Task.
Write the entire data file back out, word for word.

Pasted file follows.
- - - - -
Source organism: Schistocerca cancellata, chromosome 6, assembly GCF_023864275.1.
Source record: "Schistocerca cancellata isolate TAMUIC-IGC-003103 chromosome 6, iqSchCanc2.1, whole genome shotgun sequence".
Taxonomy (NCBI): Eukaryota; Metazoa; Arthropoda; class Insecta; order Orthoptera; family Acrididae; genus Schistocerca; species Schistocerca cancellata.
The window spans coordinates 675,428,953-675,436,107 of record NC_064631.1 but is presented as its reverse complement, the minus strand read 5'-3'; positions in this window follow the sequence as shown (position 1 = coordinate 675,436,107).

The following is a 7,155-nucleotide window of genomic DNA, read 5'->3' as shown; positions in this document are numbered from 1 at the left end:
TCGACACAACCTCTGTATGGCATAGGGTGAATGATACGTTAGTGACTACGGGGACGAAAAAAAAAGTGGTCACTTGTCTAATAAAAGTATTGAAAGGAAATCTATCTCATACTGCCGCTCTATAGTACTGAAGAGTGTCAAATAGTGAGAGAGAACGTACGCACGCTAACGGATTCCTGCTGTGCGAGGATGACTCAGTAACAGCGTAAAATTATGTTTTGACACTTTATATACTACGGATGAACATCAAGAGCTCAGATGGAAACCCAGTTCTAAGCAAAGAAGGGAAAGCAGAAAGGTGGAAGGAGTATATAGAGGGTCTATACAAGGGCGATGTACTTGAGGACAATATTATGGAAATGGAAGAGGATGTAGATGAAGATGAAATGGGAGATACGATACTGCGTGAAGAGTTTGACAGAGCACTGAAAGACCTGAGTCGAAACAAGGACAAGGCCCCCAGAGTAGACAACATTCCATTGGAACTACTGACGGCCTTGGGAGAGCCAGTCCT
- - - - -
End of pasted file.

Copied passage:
Source organism: Schistocerca cancellata, chromosome 6, assembly GCF_023864275.1.
Source record: "Schistocerca cancellata isolate TAMUIC-IGC-003103 chromosome 6, iqSchCanc2.1, whole genome shotgun sequence".
Taxonomy (NCBI): Eukaryota; Metazoa; Arthropoda; class Insecta; order Orthoptera; family Acrididae; genus Schistocerca; species Schistocerca cancellata.
The window spans coordinates 675,428,953-675,436,107 of record NC_064631.1 but is presented as its reverse complement, the minus strand read 5'-3'; positions in this window follow the sequence as shown (position 1 = coordinate 675,436,107).

The following is a 7,155-nucleotide window of genomic DNA, read 5'->3' as shown; positions in this document are numbered from 1 at the left end:
TCGACACAACCTCTGTATGGCATAGGGTGAATGATACGTTAGTGACTACGGGGACGAAAAAAAAAGTGGTCACTTGTCTAATAAAAGTATTGAAAGGAAATCTATCTCATACTGCCGCTCTATAGTACTGAAGAGTGTCAAATAGTGAGAGAGAACGTACGCACGCTAACGGATTCCTGCTGTGCGAGGATGACTCAGTAACAGCGTAAAATTATGTTTTGACACTTTATATACTACGGATGAACATCAAGAGCTCAGATGGAAACCCAGTTCTAAGCAAAGAAGGGAAAGCAGAAAGGTGGAAGGAGTATATAGAGGGTCTATACAAGGGCGATGTACTTGAGGACAATATTATGGAAATGGAAGAGGATGTAGATGAAGATGAAATGGGAGATACGATACTGCGTGAAGAGTTTGACAGAGCACTGAAAGACCTGAGTCGAAACAAGGACAAGGCCCCCAGAGTAGACAACATTCCATTGGAACTACTGACGGCCTTGGGAGAGCCAGTCCT